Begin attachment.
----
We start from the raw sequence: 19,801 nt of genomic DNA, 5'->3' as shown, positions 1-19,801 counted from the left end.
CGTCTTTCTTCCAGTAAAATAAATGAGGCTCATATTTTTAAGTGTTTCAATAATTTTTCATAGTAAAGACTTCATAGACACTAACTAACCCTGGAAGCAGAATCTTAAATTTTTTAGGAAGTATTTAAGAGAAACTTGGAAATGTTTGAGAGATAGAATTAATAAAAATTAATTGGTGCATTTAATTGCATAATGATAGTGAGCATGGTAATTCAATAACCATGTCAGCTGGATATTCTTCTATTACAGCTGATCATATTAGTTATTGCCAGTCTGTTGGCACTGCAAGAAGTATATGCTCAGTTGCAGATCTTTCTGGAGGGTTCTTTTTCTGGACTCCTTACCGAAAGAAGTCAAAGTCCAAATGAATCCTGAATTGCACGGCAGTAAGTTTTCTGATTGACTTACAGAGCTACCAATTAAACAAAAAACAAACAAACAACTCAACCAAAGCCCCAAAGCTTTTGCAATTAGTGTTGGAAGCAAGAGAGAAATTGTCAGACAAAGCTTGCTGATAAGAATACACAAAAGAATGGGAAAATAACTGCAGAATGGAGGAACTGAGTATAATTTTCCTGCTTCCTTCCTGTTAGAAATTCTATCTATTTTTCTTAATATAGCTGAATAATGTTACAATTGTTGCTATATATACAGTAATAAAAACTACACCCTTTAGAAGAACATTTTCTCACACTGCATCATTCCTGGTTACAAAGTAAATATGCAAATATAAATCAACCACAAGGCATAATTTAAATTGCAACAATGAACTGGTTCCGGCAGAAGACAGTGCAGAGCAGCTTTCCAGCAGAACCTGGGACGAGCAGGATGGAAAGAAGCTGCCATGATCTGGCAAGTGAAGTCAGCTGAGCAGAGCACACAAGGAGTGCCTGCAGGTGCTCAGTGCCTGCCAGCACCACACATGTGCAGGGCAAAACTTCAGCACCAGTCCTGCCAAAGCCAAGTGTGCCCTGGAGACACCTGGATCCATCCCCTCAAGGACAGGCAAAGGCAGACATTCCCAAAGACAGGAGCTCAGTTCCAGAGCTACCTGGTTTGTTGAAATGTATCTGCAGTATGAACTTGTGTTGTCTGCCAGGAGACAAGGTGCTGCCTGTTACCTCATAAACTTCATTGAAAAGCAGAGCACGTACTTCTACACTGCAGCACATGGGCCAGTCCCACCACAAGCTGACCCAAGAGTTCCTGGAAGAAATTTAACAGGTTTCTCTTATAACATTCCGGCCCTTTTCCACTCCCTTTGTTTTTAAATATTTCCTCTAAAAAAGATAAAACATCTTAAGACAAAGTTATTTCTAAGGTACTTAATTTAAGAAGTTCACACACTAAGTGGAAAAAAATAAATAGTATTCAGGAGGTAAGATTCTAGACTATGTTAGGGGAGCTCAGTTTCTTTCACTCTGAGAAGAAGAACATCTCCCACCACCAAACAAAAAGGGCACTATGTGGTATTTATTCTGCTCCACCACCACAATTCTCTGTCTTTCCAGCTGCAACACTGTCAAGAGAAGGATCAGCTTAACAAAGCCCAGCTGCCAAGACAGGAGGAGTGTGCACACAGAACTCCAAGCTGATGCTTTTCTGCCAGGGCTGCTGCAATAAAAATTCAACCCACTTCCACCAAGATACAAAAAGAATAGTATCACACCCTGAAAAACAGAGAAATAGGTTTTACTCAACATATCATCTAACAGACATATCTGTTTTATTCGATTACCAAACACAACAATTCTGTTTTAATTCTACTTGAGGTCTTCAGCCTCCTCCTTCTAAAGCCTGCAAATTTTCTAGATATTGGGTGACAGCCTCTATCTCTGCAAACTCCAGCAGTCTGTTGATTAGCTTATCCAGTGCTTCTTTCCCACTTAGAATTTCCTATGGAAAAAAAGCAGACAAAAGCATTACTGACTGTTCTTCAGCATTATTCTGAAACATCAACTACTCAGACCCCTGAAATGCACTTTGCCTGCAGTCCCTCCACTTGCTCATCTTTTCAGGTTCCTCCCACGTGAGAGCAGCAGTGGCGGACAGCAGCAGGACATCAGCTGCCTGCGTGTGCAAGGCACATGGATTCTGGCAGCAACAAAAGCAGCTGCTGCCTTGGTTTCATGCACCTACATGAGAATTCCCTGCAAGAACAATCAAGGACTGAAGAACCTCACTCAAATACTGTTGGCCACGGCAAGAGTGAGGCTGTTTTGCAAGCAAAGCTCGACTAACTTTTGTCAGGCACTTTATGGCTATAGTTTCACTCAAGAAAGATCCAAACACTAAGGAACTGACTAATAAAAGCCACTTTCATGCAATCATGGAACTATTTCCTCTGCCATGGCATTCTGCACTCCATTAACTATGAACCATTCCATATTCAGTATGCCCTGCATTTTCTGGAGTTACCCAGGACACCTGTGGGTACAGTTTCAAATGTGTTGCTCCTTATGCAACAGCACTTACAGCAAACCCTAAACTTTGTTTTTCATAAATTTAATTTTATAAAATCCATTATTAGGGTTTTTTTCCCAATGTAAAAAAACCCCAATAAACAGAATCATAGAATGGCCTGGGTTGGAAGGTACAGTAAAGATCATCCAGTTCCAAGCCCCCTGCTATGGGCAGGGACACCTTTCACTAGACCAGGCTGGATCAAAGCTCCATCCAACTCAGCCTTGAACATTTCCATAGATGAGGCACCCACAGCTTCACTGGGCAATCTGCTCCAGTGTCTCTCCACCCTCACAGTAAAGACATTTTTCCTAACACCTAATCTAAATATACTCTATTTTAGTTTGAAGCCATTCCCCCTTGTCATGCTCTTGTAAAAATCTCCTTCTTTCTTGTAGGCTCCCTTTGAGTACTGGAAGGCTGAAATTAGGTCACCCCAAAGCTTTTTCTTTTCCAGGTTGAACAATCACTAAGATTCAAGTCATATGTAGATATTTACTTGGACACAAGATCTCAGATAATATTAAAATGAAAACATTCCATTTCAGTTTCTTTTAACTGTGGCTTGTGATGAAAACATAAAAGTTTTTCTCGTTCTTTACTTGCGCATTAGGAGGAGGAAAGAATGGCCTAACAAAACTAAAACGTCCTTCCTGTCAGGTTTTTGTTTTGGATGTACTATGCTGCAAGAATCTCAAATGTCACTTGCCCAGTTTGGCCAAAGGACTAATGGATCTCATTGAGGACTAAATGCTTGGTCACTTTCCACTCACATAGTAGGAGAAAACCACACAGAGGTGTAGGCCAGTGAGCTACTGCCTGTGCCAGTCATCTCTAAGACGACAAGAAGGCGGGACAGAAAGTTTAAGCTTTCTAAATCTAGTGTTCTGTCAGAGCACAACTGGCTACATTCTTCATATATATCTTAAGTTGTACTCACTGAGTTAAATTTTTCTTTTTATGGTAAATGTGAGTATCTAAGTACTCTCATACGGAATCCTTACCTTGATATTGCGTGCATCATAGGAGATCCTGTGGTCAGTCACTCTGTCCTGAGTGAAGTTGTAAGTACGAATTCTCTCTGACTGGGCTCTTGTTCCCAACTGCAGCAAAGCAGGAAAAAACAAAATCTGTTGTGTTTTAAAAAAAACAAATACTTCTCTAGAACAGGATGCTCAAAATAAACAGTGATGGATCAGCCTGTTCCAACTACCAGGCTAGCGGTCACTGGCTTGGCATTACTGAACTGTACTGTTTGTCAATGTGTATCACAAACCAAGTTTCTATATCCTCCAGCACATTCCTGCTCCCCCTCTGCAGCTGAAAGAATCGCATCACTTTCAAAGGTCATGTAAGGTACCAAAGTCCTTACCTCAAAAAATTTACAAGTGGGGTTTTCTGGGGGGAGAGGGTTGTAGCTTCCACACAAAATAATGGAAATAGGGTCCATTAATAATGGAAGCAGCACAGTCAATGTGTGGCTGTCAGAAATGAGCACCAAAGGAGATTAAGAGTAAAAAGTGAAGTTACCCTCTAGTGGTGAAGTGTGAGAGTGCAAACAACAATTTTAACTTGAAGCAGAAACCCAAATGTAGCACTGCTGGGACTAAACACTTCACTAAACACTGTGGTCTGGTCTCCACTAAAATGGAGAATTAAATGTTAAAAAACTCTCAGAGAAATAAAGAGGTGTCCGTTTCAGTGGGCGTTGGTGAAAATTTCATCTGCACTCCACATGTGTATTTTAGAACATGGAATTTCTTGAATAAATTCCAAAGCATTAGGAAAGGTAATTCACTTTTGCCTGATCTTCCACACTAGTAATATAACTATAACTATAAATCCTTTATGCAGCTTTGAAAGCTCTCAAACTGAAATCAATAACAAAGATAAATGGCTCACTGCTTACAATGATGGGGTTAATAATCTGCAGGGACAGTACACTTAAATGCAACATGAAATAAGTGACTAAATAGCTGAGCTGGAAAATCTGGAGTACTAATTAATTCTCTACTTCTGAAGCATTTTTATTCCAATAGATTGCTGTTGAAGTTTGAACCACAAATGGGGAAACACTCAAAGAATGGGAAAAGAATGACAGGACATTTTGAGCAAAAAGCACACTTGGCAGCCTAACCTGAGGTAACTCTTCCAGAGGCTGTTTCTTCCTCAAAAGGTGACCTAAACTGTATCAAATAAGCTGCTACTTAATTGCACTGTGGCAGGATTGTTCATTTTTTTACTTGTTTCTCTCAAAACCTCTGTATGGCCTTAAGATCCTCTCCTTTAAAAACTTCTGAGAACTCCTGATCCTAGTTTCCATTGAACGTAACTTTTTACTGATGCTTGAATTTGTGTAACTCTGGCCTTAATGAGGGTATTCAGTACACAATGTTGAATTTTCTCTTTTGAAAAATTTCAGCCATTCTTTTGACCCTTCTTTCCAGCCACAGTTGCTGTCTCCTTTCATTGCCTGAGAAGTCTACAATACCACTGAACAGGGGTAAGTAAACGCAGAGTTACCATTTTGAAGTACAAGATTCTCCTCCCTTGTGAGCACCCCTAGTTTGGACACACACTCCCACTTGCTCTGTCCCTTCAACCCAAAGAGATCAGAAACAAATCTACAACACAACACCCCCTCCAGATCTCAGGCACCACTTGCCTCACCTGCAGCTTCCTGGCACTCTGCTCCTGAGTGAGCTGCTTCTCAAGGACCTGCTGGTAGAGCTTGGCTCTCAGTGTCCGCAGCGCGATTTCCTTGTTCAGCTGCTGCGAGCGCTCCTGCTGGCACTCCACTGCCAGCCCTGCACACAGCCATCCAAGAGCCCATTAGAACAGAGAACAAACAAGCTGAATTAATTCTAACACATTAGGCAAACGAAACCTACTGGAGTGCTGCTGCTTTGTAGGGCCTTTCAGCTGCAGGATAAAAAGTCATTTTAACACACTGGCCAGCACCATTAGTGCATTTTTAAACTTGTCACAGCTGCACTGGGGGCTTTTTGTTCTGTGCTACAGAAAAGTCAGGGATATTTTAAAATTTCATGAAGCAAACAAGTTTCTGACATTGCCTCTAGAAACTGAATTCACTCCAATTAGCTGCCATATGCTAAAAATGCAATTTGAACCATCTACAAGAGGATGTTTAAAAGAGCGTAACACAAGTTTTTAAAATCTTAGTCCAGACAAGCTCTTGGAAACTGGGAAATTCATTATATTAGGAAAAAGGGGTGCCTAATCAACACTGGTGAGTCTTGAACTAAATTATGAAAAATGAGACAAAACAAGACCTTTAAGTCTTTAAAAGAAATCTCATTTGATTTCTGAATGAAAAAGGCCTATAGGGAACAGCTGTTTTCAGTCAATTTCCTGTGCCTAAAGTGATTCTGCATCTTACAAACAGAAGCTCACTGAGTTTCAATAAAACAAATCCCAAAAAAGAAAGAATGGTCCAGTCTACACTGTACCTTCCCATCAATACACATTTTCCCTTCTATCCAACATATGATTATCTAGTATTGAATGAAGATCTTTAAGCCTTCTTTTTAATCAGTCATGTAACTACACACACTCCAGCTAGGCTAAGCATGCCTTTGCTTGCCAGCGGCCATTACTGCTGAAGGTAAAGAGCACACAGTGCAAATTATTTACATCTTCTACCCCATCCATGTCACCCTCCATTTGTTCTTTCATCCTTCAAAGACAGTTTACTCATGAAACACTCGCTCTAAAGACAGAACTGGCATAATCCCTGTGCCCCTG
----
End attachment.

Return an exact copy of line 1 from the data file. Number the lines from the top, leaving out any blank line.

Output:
We start from the raw sequence: 19,801 nt of genomic DNA, 5'->3' as shown, positions 1-19,801 counted from the left end.